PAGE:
Harlequin is a pattern seen in Great Danes resulting from the complex interaction of the Merle and Harlequin genes on black pigment.
Phenotype: Harlequin Great Danes display a pattern of irregular dark patches on a white background. The show standard, officially recognized Harlequin pattern is black and/or gray patches on a white background, but patches may also be dilute blue ("blue harlequin" or "bluequin"), brindle ("brindlequin"), or sable ("fawnequin").
Mode of Inheritance: Autosomal dominant
Alleles: N = Normal (non-Harlequin), H = Harlequin
Breeds appropriate for testing: Great Dane
Explanation of Results:
Dogs with N/N genotype will not display Harlequin patterning; they lack this Harlequin variant. They cannot pass this Harlequin variant to any of their offspring.
Dogs with N/H genotype are expected to express the Harlequin coat pattern if they also possess the Merle gene and produce black pigment. They may transmit this Harlequin variant to 50% of their offspring. Breedings between two N/H genotype dogs are expected to result in 25% embryonic lethal offspring.
Dogs with H/H genotype are expected to terminate in utero (embryonic lethal genotype).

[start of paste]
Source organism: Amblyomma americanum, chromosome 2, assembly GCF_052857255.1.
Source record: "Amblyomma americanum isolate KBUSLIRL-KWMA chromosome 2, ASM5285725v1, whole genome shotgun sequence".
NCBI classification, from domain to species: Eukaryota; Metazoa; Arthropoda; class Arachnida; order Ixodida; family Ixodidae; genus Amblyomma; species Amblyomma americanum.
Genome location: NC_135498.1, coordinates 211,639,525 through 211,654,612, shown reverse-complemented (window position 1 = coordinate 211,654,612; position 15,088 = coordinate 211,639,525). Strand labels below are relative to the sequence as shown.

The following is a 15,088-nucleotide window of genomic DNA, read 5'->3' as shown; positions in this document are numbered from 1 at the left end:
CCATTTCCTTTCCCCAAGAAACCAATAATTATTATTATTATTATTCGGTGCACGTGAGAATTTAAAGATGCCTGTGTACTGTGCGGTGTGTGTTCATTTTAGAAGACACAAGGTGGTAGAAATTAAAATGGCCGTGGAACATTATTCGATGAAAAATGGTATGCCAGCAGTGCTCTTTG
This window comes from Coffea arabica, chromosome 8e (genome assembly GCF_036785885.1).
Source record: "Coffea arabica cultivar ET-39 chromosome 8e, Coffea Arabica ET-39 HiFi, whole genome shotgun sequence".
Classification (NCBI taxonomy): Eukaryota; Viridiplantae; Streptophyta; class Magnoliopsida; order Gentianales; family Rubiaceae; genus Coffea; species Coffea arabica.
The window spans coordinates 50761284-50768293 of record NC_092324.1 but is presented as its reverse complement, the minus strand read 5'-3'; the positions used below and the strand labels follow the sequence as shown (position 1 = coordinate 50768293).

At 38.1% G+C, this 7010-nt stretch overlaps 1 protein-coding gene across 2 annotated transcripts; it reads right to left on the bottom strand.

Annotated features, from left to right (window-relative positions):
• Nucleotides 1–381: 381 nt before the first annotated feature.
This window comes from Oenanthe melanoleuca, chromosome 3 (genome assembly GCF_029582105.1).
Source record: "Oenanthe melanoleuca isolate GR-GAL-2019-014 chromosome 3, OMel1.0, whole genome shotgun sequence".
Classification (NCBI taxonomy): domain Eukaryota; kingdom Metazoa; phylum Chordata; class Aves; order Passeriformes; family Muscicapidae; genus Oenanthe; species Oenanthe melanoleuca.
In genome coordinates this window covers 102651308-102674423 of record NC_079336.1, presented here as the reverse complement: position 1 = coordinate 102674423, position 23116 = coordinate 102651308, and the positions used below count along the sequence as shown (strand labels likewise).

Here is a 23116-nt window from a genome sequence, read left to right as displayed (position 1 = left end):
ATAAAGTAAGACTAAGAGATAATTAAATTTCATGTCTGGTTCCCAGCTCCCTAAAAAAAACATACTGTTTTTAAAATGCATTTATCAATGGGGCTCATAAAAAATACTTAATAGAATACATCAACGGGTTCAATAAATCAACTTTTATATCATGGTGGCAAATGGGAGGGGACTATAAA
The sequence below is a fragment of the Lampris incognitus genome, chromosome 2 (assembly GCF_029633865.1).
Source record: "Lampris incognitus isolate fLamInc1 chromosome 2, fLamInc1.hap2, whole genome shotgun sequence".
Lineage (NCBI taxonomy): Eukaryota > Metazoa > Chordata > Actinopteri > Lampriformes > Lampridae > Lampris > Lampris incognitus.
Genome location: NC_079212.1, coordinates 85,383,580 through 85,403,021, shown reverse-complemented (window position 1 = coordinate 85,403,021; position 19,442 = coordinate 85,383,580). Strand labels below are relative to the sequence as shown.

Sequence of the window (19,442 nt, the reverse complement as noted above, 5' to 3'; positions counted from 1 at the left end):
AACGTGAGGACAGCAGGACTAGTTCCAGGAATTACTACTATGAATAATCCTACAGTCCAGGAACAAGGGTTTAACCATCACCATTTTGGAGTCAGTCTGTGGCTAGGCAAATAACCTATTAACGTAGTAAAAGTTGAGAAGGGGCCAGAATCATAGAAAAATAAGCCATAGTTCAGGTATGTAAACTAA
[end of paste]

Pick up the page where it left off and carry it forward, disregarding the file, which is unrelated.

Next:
$45 one test per animal
$65 two tests for coat color/fur type/bobtail (same animal) (excludes Cocoa)
$85 three tests for coat color/fur type/bobtail (same animal) (excludes Cocoa)
+ $15 each additional test if ordering more than three coat color/fur type/bobtail tests on the same animal (excludes Cocoa)
$75 per animal
Additional coat colors $15 per test (excludes Cocoa)
The interaction of many genes is involved in the variety of colors and patterns of dog coat color. Harlequin is a pattern seen in Great Danes resulting from the complex interaction of the Merle (PMEL17) and Harlequin (PSMB7) genes on black pigment. The dominant Merle gene by itself produces dark spots on a dilute background on eumelanistic dogs. If a merle dog also inherits 1 copy of the Harlequin gene, the dark spots increase in size and the background pigment is removed altogether. Dogs that are not merle, or only have red pigment, cannot express the Harlequin gene. Two copies of Harlequin have not been observed and is presumed to be embryonic lethal, thus all Harlequin patterned dogs have only 1 copy of the mutation.
1 copy of the Harlequin mutation is present. If the dog has merle and is black pigmented, the Harlequin pattern is expressed. Breedings between N/H dogs are expected to result in 25% embryonic lethal offspring.
Clark, L.A., Tsai, K.L, Starr, A.N., Nowend, K.L, & Murphy, K.E. (2011). A missense mutation in the 20S proteasome β2 subunit of Great Danes having harlequin coat patterning. Genomics,97(4), 244-248. doi: 10.1016/j.ygeno.2011.01.003